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Apple has done it again: a new patent filing, published today, solves a persnickety problem of the smartphone age.

Picture this: you’re doing dishes, listening to your favorite podcast on your smartphone through headphones. Your girlfriend walks up behind you and starts trying to tell you about something – you probably need to take out the garbage – and you want to pause the podcast so you don’t miss a word. Only your hands are a wet, soapy mess, and you’re going to mess up your phone if you don’t dry off first.

It’s probably the worst crisis that humans face in the modern era.

apple-patent-sensor-headphonesApple’s patent, however, looks make sure that this never happens to a soapy dish-doer again. The patent application, which was filed in November of 2012, is for “Ear Presence Detection in Noise Cancelling Earphones, and describes earbuds or headphones outfitted with a variety of possible sensors. The filing lists a whole bunch, including switch-based, capacitive, resistive, force sensors, light sensors, acoustic sensors, or accelerometers, to name a few. The main function of one or any of these sensors is simple: to detect whether or not the user is still there.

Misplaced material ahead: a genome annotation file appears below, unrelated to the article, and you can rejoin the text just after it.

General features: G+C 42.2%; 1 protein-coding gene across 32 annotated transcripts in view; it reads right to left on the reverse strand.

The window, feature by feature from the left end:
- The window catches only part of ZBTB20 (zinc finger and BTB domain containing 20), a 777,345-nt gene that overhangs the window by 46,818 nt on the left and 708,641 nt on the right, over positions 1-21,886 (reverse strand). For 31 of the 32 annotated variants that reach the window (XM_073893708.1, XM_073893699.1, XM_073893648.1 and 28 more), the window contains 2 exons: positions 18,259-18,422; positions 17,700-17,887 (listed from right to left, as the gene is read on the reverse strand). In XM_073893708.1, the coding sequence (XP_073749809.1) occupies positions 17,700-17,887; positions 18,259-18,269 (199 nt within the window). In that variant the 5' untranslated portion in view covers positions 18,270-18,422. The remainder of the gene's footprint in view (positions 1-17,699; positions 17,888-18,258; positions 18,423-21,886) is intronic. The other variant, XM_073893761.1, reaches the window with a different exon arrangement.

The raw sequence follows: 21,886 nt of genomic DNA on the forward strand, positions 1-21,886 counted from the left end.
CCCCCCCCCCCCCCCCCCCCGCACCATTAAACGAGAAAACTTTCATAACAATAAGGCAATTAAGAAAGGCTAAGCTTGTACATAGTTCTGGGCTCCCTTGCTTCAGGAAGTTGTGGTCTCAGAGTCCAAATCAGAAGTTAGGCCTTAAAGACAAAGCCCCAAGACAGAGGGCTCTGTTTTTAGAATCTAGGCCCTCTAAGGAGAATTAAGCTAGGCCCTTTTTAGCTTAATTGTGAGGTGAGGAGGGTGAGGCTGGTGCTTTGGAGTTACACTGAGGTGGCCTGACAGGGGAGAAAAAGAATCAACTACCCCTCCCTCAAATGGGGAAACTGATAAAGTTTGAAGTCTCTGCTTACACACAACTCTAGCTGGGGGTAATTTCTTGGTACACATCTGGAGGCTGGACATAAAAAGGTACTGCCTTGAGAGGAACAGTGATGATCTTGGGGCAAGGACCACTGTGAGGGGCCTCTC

If the user isn’t detected, the playback will pause, stop, or mute, probably depending on the user’s preset preference. It’s as simple as that, and it’s brilliant.

It stands to reason that if a system can tell a device to pause playback if the user isn’t detected, other functions could be mapped to such sensors. Chances are good that playback could automatically resume if the user puts the headphones back on.

This is the latest in a long string of interesting patent filings from Apple related to new features being bundled into headphones. Only a few months ago, we saw a patent for headphones that can monitor a user’s health, not to mention news of the company’s work into technology that can listen to users’ bloodflow to try and predict heart attacks.

While not nearly as ambitious as predicting heart attacks, this patent is a simple, yet genius innovation that could certainly find its way into the next generation of Apple devices. And considering yesterday’s news that Apple finalized its $3 billion purchase of high-end headphone maker Beats, don’t be surprised to see this feature on the next batch of Beats devices as well.

[USTPO via Patently Apple]


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